By Robert Russell, Trout Unlimited and Teton Conservation District Intern
Had you asked me to name a single brand of fertilizer last week, I may have responded with a tentative, “Miracle-Gro?” However, I can now additionally name Scotts, Alaska, Espoma, Dr. Earth, Down to Earth, Jobe’s, and Whitney Farms. The only major change between last week and this week was becoming an intern at Teton Conservation District. Through this fantastic opportunity, I have been able to learn about, participate in, and help expand the Jackson Hole Clean Water Coalition’s (an entity consisting of various local conservation groups) Trout Friendly Lawns program, which urges local lawn-owners to become mindful of their ecological impact, particularly on local watersheds. A major component of this project is reducing over-fertilization, as excessive amounts of nitrogen, phosphorus, and potassium (N-P-K) in waterways can damage the ecosystem, wildlife, and humans by encouraging an overgrowth of algae, biologically contaminating the water.
In an effort to aid the community, Teton Conservation District needed to be able to understand where organic, low nitrate, slow release, and other forms of fertilizer are sold in Jackson Hole… a perfect job for the intern. So, spreadsheet at the ready, I was whisked off to Ace Hardware to begin data collection. Two and a half hours later, Phoebe Coburn (the conservation district’s Communications Specialist and my supervisor) came to collect me in fears that I had been lost, arrested, or completely fried my brain. However, the only tragedy I had experienced was that there were far more types of fertilizer than I could have ever anticipated. So, after an evening of mental preparation, I was ready to finish the undertaking. My next day composed of the same tasks of registering name, price, weight, and N-P-K ratio of all available fertilizers; however, the task had now expanded to four stores in both Wilson and Jackson. Personally, through this difficult yet engaging project, I learned far more about fertilizer and other plant supplements through this project. For example, I learned that there are many fertilization options that have low N-P-K ratios, and that the valley has ready access to many of these options. When you are looking for an environmentally friendly fertilizer, look towards the bottom of the bag for a series of three numbers (for example: 20-27-5 or 5-4-5 ). These numbers indicate the N-P-K ratio. To comply with Trout Friendly Lawn practices, find a bag with low numbers, or a bag that says organic or slow release. Also follow the application instructions carefully and don’t apply more than two pounds of nitrogen for every 1000 sq. feet of lawn per year. Note that two pounds of nitrogen is not the same as two pounds of fertilizer (you might have to do a little mental math). Also, don’t fertilize within 20 feet of water. To learn more about Trout Friendly Lawns practices, and to certify your lawn as “Trout Friendly” click here.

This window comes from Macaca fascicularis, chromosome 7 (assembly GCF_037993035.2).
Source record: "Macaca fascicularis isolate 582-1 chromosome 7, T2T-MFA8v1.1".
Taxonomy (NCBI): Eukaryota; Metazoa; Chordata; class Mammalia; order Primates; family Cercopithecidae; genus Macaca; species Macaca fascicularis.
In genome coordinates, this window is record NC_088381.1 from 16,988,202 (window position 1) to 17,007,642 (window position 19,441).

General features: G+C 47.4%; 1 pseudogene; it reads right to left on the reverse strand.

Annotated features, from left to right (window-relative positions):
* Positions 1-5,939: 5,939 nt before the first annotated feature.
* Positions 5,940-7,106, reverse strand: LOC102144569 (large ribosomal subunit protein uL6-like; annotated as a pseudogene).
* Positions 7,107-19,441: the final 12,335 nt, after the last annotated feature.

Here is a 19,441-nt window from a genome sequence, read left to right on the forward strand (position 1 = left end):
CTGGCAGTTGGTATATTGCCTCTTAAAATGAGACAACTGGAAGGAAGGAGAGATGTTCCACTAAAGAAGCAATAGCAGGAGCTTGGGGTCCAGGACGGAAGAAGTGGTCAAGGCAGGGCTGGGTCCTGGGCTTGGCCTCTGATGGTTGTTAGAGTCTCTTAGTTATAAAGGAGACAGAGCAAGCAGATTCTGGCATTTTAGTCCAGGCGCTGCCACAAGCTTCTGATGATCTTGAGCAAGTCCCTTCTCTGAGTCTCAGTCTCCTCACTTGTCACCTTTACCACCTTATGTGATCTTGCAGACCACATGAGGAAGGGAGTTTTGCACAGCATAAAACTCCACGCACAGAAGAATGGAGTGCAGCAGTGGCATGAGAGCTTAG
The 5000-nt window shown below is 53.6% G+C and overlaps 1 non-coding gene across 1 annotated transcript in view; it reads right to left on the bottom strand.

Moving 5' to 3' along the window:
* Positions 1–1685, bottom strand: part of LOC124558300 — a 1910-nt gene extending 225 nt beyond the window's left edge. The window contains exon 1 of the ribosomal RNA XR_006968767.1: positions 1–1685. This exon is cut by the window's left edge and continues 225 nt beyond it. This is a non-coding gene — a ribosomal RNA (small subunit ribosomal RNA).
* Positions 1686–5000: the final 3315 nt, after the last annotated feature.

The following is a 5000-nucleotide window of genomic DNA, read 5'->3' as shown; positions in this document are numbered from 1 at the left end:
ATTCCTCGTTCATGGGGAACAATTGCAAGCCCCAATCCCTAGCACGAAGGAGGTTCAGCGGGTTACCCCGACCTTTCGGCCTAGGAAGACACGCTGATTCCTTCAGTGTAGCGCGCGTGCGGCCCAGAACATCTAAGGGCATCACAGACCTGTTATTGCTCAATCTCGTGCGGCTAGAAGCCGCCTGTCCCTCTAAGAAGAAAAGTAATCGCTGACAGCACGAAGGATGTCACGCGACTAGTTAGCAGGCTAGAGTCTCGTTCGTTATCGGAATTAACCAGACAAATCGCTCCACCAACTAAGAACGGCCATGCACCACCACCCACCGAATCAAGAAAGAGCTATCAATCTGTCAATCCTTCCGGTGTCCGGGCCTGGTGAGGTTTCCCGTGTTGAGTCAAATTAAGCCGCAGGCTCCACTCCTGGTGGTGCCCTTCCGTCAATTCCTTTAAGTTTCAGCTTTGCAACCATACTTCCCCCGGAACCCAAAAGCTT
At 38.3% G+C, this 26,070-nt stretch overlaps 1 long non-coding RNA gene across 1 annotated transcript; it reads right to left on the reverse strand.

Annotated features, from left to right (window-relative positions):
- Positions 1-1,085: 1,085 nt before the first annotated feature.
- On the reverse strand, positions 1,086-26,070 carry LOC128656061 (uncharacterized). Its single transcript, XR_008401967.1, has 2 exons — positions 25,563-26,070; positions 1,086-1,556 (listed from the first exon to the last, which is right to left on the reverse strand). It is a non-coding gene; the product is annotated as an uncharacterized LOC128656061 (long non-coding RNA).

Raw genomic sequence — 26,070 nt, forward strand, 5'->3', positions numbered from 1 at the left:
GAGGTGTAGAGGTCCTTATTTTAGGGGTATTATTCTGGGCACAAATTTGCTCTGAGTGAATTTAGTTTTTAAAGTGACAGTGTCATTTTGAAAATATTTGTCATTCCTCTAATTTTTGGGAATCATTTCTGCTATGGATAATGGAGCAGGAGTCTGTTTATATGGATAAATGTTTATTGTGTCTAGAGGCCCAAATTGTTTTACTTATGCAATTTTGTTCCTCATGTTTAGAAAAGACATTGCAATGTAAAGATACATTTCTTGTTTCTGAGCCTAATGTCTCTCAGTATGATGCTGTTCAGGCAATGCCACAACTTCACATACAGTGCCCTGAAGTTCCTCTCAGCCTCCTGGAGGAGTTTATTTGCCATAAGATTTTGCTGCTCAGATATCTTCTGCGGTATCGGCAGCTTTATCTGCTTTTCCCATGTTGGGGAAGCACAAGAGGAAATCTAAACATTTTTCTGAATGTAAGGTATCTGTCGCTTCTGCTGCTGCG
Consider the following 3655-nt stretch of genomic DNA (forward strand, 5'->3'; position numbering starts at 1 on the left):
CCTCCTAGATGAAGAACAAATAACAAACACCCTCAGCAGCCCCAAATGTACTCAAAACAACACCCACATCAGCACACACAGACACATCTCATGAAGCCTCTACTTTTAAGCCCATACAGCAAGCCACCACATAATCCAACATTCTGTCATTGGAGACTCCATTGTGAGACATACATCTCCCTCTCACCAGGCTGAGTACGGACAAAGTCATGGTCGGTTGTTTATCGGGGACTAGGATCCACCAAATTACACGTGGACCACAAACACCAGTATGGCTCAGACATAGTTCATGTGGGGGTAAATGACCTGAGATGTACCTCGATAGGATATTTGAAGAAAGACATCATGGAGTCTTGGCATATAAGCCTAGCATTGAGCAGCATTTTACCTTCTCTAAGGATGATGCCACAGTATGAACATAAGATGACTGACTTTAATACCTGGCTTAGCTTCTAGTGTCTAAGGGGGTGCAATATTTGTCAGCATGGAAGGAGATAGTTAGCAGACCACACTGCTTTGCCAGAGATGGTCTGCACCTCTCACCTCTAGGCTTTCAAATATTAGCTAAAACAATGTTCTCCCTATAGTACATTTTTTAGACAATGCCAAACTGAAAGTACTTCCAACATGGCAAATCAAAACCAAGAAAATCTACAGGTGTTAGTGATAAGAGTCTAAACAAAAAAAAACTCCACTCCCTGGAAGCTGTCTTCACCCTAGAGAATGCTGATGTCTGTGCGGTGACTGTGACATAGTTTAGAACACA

During my fertilizer research endeavor, I also learned that many people are unaware of this issue, and thus organic or slow release fertilizer options are more frequently sidelined for other cheaper and quick-acting options. Yet, the kind and determined faces at both the JH Clean Water Coalition and Teton Conservation District will continue to publicize the issue, and urge our town to support its waterways, and thus ourselves.